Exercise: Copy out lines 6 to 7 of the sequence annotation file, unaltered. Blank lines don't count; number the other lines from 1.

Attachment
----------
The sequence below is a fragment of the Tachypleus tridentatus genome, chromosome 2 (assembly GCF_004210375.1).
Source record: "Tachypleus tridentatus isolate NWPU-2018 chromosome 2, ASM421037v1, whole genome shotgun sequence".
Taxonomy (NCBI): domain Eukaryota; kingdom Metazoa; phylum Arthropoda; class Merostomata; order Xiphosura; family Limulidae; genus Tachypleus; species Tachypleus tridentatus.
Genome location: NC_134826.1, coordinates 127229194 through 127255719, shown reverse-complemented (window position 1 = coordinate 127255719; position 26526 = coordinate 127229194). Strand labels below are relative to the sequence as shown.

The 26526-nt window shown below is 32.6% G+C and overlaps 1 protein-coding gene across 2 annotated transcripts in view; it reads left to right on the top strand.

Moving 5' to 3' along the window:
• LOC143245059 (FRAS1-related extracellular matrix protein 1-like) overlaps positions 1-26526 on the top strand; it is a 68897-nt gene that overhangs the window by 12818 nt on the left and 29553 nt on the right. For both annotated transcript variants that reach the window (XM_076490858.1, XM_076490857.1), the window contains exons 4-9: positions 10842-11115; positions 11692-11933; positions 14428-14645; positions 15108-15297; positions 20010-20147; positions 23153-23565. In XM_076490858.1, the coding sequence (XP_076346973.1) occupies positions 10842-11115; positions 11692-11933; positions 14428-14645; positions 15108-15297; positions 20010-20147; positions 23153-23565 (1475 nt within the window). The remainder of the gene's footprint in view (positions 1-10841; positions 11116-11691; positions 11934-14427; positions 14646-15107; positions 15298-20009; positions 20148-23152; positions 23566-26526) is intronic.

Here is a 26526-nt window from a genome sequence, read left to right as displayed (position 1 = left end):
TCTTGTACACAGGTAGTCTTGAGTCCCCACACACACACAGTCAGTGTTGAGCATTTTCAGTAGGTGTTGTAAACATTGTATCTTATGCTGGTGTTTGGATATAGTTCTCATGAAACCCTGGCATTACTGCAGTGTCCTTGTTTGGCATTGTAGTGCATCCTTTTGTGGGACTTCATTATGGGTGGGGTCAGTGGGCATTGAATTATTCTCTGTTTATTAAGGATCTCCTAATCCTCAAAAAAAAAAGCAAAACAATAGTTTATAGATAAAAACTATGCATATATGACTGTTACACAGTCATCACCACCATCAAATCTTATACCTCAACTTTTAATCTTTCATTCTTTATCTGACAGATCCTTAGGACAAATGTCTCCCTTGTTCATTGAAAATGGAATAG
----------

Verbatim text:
Moving 5' to 3' along the window:
• LOC143245059 (FRAS1-related extracellular matrix protein 1-like) overlaps positions 1-26526 on the top strand; it is a 68897-nt gene that overhangs the window by 12818 nt on the left and 29553 nt on the right. For both annotated transcript variants that reach the window (XM_076490858.1, XM_076490857.1), the window contains exons 4-9: positions 10842-11115; positions 11692-11933; positions 14428-14645; positions 15108-15297; positions 20010-20147; positions 23153-23565. In XM_076490858.1, the coding sequence (XP_076346973.1) occupies positions 10842-11115; positions 11692-11933; positions 14428-14645; positions 15108-15297; positions 20010-20147; positions 23153-23565 (1475 nt within the window). The remainder of the gene's footprint in view (positions 1-10841; positions 11116-11691; positions 11934-14427; positions 14646-15107; positions 15298-20009; positions 20148-23152; positions 23566-26526) is intronic.